Continuous stress also affects the circulatory system. "The arteries tend to narrow when people are in situations of very high stress," Dr. Jacobs says. "That causes increased blood pressure."
Second, depression can also have a negative effect on the heart. "Depression has been linked with increased inflammation, as measured by markers in the blood," Dr. Stewart says. "These markers have been shown to predict future heart attacks. Depression also has an effect on the immune system, which then affects cardiopulmonary health."
Taking better care of the body can lead to a healthier heart. "The same things doctors tell people for physical health are good for mental health," Dr. Jacobs says. "Physical exercise, for example. Exercise has many health benefits and it also decreases stress and depression."
Sleeping through the night works wonders, too. "When people get a full night's sleep, they are more resilient to handling stress in their lives," Dr. Jacobs adds.
The American Medical Association (AMA) recommends a diet full of fruits, vegetables, and whole grains. Alcoholic beverages should be consumed in moderation. Smoking and situations that cause stress should be avoided.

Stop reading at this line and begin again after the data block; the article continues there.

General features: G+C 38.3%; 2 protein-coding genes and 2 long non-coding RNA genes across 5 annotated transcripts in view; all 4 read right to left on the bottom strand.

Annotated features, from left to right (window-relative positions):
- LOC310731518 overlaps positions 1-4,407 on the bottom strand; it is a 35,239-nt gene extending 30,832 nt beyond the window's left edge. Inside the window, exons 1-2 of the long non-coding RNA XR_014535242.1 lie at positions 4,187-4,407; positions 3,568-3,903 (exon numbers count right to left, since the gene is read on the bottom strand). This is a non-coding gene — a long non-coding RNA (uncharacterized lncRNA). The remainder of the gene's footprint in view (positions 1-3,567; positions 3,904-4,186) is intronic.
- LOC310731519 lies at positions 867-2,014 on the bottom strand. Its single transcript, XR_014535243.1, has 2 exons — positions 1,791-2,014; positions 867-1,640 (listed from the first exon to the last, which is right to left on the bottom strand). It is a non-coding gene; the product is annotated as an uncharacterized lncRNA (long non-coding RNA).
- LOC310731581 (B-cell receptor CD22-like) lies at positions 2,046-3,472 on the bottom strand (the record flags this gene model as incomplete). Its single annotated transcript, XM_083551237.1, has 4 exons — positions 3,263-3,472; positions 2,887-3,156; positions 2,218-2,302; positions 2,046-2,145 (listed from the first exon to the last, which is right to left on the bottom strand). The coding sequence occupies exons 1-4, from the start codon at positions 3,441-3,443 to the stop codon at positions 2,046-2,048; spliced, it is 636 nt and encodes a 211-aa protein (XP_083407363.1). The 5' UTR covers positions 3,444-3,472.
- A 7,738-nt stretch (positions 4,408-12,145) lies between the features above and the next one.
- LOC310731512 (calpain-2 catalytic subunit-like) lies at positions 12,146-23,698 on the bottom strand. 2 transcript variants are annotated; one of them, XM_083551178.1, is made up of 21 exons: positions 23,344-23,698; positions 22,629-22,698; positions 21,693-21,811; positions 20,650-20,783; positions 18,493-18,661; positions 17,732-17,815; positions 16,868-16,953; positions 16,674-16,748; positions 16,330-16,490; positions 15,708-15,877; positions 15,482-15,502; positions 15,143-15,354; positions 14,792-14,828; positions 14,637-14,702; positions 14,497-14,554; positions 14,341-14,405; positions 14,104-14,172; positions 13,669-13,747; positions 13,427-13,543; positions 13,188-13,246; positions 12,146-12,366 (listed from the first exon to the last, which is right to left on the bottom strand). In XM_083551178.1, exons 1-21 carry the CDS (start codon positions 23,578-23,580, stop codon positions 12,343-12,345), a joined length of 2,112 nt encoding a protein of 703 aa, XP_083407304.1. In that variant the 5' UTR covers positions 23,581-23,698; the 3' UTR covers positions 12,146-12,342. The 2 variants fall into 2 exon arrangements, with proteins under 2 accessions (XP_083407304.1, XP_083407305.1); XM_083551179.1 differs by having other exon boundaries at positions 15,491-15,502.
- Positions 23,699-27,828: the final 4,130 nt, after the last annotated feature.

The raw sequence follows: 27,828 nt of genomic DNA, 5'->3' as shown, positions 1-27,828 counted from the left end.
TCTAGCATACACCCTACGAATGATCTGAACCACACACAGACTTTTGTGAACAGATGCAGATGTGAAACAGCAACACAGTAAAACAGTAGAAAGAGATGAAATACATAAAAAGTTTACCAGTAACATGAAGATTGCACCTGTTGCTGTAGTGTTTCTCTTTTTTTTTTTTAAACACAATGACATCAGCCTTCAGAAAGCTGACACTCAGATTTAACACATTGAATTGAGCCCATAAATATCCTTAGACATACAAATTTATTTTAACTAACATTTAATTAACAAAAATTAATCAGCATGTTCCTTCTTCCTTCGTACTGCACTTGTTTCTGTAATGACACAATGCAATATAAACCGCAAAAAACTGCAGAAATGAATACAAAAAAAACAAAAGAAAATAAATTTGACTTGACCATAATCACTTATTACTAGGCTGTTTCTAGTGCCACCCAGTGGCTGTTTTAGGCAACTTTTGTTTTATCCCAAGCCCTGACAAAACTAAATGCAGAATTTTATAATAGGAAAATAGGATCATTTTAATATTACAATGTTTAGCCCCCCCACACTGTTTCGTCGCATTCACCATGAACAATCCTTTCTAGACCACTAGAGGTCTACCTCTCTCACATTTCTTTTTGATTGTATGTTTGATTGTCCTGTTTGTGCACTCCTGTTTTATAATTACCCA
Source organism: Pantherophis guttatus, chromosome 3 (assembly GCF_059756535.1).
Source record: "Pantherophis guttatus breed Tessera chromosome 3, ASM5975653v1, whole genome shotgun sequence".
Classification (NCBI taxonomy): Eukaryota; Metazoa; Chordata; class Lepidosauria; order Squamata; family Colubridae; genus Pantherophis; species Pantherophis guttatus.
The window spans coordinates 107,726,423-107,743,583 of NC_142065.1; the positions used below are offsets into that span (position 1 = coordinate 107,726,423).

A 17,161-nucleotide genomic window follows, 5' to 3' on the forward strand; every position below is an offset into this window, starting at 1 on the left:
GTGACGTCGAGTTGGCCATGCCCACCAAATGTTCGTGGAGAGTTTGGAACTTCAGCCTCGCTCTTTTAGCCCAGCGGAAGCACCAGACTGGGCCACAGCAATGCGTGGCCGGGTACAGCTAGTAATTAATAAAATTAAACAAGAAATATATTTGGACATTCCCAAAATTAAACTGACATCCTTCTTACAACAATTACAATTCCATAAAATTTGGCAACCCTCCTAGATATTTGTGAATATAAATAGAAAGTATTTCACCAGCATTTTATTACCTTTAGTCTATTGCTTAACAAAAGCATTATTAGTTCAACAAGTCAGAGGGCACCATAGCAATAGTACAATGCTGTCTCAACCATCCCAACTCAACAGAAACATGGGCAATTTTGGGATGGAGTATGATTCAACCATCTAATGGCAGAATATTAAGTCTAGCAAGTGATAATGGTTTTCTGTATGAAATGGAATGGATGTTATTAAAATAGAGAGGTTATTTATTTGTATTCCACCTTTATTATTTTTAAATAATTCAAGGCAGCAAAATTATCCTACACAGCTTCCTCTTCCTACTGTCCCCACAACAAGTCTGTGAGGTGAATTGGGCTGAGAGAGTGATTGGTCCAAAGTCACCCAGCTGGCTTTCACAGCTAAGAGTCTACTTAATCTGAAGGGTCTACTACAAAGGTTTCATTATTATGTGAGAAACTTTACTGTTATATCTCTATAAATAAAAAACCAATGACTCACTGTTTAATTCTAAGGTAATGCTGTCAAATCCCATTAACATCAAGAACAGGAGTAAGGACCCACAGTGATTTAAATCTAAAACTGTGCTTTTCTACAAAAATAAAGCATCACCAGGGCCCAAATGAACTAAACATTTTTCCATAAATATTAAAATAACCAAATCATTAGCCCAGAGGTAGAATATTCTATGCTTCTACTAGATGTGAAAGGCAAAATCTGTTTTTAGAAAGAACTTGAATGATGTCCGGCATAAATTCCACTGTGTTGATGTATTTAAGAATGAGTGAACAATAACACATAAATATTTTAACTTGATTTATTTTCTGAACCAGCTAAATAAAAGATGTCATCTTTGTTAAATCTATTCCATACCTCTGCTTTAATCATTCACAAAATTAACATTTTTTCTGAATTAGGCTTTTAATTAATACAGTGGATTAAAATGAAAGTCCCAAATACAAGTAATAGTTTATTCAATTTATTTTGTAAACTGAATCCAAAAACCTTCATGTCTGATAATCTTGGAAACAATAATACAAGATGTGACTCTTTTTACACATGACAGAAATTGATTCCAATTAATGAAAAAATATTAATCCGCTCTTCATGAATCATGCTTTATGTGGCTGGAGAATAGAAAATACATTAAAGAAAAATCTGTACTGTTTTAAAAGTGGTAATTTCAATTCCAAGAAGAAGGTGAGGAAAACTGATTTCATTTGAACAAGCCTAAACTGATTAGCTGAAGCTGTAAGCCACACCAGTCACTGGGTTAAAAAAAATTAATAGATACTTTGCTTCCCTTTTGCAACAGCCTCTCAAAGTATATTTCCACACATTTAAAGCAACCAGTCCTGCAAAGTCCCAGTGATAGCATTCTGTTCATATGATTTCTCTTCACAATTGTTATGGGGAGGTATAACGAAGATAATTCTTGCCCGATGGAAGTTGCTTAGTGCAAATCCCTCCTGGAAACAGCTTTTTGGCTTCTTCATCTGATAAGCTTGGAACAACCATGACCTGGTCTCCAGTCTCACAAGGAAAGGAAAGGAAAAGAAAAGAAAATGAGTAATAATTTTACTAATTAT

Reading, praying, quiet time, yoga, or meditation can also decrease stress. Dr. Stewart recommends counseling if negative emotions seem out of control. The AMA suggests developing a support systems that consists of family, friends, and/or co-workers to discuss problems.
Having a little fun once in a while is also helpful. A recent study found that listening to music that a person enjoys can increase blood flow dramatically as the arteries dilate or expand.
"People need to build into their daily lives time for relaxation, whether that be spending time with friends, reading, playing video games, whatever," Dr. Jacobs says. "People need the opportunity to unwind."
The purpose of American Heart Month is to encourage people to assess their heart health and some of the forces that may be harming it, whether it is marital discord, financial problems, job stress, or even loneliness.
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Stress as we know it is part of life. From being late to work to falling behind on monthly bills, stress is so common that we begin to see it as normal.
Too much stress, especially the kind experienced daily, overloads our capacity to recover. It can lead to short- and long-term illnesses, such as immune-system impairment, high blood pressure, heart disease, high cholesterol, and an increased risk for heart attack and stroke.